His real professional career began in the mid-1960s at the Maple Leaf Hotel in Timmins, Ont., according to Mr. Connors’s autobiography, Before the Fame. He was five cents short of the price of a glass of beer, and the bartender pointed to his guitar case and said, “Do you play the guitar, or is that just where you carry your clothes?” Standing in the corner of the bar, singing to slake his prodigious thirst, was the beginning of a longstanding gig that put him on the musical map in Canada.
More than 40 years and nearly 300 songs later, he was still recording and touring. The performances hardly varied, nor did his routines. With a cigarette in one hand and a drink in the other, the irredeemably nocturnal Mr. Connors quizzed potential bandmates on their own diurnal rhythms before signing them on. Canadian singer/songwriter Dave Gunning, who was his bassist during a seven-week tour in 2002, remembered the following exchange with Mr. Connors.
“Do ya drink?”
“Yes, I do.”
“Good. Because we’re not a bunch of preachers out on the road. But before you get the gig: Can you handle your liquor?”
“Yeah, pretty good,” Mr. Gunning said, promising he wouldn’t miss a show.
“That’s what I wanted to hear, boy. I just wanted to make sure you’re not one of those fallsy-downsies.”
Besides requiring a hollow leg, Mr. Gunning willingly promised to stay up late – sometimes until 5 a.m. – every second day on the road. “He liked the company and he was so incredible to talk to in those late-night chats.”
Mr. Hus agreed to the same routine after he began playing with Mr. Connors in 2009. At 34, the same age as one of Mr. Connors’s sons, Mr. Hus began as a fan, never dreaming he would one day play with his idol. The phone call inviting him to go on tour with Mr. Connors was “the most thrilling” conversation of his life. In retrospect, “the veteran singer from the East Coast and the young singer from the West Coast” made a good pair, said Mr. Hus, because they were both “proud” to write songs about this country.
He “really liked hanging out with the band,” said Mr. Hus, a non-smoker. He never minded sitting “in the haze” and “exercising the elbow,” while listening to tales of his mentor’s rugged life, ferocious patriotism and unwillingness to compromise. “He was the ultimate indie artist before that term even existed.”
Mr. Connors was never part of the musical establishment – not a poet like Leonard Cohen or a lyrical balladeer like Gordon Lightfoot – but he held true to the patriotic values he had honed on the road. He sent back his Juno awards in 1978 along with a letter deriding the organizers for honouring minstrels who found their audiences, their material and their incomes abroad. For the next decade he sulked in a self-imposed exile and later refused to be inducted into the Canadian Country Music Hall of Fame.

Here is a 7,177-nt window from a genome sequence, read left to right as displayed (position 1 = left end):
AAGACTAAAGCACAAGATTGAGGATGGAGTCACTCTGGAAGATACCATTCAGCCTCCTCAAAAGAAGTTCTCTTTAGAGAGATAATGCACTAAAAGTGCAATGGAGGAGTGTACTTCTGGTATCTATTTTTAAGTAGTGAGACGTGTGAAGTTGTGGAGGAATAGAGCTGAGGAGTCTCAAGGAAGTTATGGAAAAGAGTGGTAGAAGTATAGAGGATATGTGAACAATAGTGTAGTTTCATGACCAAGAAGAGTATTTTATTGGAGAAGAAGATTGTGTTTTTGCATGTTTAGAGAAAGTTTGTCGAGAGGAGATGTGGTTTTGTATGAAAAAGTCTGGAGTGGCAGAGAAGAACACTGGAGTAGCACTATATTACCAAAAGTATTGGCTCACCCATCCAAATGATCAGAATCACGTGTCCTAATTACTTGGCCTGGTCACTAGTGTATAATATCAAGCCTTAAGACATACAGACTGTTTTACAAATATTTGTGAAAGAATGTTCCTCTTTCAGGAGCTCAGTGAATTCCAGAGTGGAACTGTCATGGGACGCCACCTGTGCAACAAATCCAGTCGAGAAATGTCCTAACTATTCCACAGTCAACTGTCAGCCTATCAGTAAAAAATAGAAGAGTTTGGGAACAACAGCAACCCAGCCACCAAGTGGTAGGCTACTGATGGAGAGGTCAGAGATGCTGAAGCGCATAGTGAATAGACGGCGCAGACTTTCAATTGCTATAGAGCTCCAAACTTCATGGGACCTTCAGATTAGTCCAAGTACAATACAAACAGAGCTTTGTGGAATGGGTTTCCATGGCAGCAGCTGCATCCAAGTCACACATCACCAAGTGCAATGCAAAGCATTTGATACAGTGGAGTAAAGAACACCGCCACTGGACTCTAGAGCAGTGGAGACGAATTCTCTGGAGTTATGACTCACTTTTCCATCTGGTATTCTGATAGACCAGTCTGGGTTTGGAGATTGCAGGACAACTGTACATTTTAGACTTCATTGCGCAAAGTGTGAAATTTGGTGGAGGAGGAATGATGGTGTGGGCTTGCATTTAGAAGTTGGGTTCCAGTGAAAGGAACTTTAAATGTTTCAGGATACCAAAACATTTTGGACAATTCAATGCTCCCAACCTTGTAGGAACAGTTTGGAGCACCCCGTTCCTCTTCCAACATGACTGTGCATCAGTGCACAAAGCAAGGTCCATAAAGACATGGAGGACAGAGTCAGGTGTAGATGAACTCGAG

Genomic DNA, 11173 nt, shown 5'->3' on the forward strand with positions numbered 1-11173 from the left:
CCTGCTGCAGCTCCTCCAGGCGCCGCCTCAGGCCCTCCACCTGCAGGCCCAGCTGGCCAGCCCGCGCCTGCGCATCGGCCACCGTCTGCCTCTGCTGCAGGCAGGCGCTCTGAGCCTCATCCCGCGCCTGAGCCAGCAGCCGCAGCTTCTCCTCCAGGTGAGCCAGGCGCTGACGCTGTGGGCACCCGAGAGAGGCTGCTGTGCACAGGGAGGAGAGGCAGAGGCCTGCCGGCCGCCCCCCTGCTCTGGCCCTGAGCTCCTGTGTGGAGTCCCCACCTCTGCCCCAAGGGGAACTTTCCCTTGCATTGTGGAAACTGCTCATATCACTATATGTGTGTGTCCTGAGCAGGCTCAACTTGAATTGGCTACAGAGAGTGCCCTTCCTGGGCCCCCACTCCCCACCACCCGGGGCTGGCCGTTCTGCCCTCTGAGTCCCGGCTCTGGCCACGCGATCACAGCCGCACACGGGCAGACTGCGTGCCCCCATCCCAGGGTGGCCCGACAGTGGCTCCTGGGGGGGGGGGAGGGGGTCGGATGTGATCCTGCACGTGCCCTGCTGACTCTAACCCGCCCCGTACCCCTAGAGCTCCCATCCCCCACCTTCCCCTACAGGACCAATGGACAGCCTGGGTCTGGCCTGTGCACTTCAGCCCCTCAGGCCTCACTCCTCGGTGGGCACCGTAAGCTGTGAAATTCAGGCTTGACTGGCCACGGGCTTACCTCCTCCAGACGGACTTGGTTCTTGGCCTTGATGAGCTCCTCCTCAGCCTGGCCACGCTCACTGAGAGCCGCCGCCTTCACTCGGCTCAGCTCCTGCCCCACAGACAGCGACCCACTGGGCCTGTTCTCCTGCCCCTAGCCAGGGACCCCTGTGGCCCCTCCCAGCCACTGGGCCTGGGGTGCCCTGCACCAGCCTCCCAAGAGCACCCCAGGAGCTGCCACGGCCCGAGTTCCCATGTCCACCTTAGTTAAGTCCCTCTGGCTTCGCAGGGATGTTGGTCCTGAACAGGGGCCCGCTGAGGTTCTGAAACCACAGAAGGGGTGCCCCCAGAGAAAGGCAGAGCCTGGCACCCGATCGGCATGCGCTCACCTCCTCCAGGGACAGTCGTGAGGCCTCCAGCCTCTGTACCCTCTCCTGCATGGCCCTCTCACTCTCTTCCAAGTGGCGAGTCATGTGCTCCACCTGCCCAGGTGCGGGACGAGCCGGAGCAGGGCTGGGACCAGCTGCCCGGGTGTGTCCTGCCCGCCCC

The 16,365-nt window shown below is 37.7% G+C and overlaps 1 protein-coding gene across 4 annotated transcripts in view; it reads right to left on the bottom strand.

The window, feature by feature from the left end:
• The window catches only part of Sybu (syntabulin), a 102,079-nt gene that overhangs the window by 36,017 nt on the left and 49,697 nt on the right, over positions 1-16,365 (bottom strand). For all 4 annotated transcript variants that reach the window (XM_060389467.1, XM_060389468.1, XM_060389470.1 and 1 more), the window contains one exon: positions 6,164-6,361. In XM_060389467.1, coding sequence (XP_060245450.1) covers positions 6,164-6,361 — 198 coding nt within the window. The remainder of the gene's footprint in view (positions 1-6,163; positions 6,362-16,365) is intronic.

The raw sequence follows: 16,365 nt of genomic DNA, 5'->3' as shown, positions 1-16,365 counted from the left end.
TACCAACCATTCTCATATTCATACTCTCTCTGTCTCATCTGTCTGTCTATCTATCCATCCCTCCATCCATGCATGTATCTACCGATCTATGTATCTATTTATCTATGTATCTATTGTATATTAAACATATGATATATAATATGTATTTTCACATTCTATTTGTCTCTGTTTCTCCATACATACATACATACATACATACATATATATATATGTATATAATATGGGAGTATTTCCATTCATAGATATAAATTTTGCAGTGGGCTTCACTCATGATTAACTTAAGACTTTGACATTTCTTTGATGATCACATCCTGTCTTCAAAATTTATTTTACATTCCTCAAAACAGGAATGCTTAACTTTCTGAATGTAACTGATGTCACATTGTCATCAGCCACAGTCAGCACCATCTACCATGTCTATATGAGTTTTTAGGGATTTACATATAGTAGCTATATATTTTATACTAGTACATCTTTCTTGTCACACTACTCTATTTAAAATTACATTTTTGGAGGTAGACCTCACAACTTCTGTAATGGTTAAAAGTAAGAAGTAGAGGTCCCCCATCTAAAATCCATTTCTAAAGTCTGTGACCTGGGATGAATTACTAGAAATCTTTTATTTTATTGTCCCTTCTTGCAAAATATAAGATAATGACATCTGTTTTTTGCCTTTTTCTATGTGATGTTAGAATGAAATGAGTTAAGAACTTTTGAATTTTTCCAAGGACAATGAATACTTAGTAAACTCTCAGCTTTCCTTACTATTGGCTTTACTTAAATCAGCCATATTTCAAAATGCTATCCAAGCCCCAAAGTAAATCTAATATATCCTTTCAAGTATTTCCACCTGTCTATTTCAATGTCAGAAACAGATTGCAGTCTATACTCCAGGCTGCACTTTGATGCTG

He agreed to accept the Order of Canada in 1996 and to have his image printed on a postage stamp in 2009, but there were some concessions he wouldn’t make: Taking off his hat was one of them. When former Governor-General Adrienne Clarkson invited him to lunch with the Queen at Rideau Hall during a royal visit in October, 2002, he said he would be happy to attend, but not if it meant arriving bare-headed.
The guest list included 50 celebrated Canadians, one for each year of Her Majesty’s reign, with Mr. Connors representing 1971. There was a flurry of messages back and forth between Ottawa and London to find a diplomatic solution to the protocol dilemma posed by a subject refusing to remove his hat in the presence of his monarch, according to Mr. Edwards, his manager. Buckingham Palace smoothed the way by likening Mr. Connors’s black Stetson to a religious headdress such as a nun’s habit or a Sikh’s turban. Even Mr. Edwards, who has been a friend for more than 40 years, rarely saw Mr. Connors without his trademark black hat. When pressed, he allowed that Mr. Connors was thinning on top, but was definitely not bald.
Late in his career, Mr. Connors connected with the quintessential Canadian audience: hockey fans. “Oh, the good old hockey game/ Is the best game you can name,” runs the chorus of The Hockey Song, which became an unofficial anthem for the Ottawa Senators and, later, the Toronto Maple Leafs.
It served a different and more sombre purpose at the Air Canada Centre in Toronto on Wednesday evening: breaking the news that Mr. Connors had died. Among the first to tweet their condolences was Prime Minister Stephen Harper, a fervent hockey fan. “We have lost a true Canadian original. R.I.P. Stompin’ Tom Connors. You played the best game that could be played.” Not even the opposition parties could argue with that statement.
Charles Thomas Connors was born on Feb. 9, 1936, in Saint John, N.B. His birth certificate listed his teenaged mother’s name as Isobel Connors and his father as “unknown.” Years later, he met his father, Thomas Joseph Sullivan and learned why his parents hadn’t married. She was Catholic and he was Protestant, a formidable barrier in those days. When Mr. Connors fell in love, he made certain to marry his girlfriend, Lena Welsh, another Maritimer. And just so everybody knew, the couple made their vows in 1973 on Luncheon Date, the popular television show hosted by the late Elwood Glover. Forty years later, she was by his side when he breathed his last.
Stompin’ Tom Connors is survived by his wife, Lena, four children and several grandchildren.
With files from James Adams